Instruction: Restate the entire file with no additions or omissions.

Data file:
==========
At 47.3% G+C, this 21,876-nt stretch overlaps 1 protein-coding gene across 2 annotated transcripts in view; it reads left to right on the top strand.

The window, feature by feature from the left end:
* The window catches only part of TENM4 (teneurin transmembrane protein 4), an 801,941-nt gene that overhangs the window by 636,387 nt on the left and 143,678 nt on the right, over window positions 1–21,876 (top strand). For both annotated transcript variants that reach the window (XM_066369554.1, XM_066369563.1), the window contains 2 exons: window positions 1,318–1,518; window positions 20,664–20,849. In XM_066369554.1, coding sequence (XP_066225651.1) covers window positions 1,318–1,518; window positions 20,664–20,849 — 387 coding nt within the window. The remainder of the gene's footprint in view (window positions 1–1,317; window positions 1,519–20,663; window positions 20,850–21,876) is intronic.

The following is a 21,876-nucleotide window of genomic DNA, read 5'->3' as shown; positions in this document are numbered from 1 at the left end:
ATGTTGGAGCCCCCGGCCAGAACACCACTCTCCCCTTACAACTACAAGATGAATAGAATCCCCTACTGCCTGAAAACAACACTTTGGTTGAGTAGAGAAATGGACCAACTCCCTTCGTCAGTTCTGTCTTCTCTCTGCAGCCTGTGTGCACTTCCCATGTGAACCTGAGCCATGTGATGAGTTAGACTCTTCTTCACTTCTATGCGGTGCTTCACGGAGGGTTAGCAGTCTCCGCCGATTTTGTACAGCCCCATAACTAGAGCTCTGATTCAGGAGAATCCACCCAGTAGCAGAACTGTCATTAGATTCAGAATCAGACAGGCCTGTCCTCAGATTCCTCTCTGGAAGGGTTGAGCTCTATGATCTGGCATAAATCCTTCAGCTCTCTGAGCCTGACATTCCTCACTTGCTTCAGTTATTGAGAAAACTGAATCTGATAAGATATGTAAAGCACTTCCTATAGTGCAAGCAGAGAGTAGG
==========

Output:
At 47.3% G+C, this 21,876-nt stretch overlaps 1 protein-coding gene across 2 annotated transcripts in view; it reads left to right on the top strand.

The window, feature by feature from the left end:
* The window catches only part of TENM4 (teneurin transmembrane protein 4), an 801,941-nt gene that overhangs the window by 636,387 nt on the left and 143,678 nt on the right, over window positions 1–21,876 (top strand). For both annotated transcript variants that reach the window (XM_066369554.1, XM_066369563.1), the window contains 2 exons: window positions 1,318–1,518; window positions 20,664–20,849. In XM_066369554.1, coding sequence (XP_066225651.1) covers window positions 1,318–1,518; window positions 20,664–20,849 — 387 coding nt within the window. The remainder of the gene's footprint in view (window positions 1–1,317; window positions 1,519–20,663; window positions 20,850–21,876) is intronic.

The following is a 21,876-nucleotide window of genomic DNA, read 5'->3' as shown; positions in this document are numbered from 1 at the left end:
ATGTTGGAGCCCCCGGCCAGAACACCACTCTCCCCTTACAACTACAAGATGAATAGAATCCCCTACTGCCTGAAAACAACACTTTGGTTGAGTAGAGAAATGGACCAACTCCCTTCGTCAGTTCTGTCTTCTCTCTGCAGCCTGTGTGCACTTCCCATGTGAACCTGAGCCATGTGATGAGTTAGACTCTTCTTCACTTCTATGCGGTGCTTCACGGAGGGTTAGCAGTCTCCGCCGATTTTGTACAGCCCCATAACTAGAGCTCTGATTCAGGAGAATCCACCCAGTAGCAGAACTGTCATTAGATTCAGAATCAGACAGGCCTGTCCTCAGATTCCTCTCTGGAAGGGTTGAGCTCTATGATCTGGCATAAATCCTTCAGCTCTCTGAGCCTGACATTCCTCACTTGCTTCAGTTATTGAGAAAACTGAATCTGATAAGATATGTAAAGCACTTCCTATAGTGCAAGCAGAGAGTAGG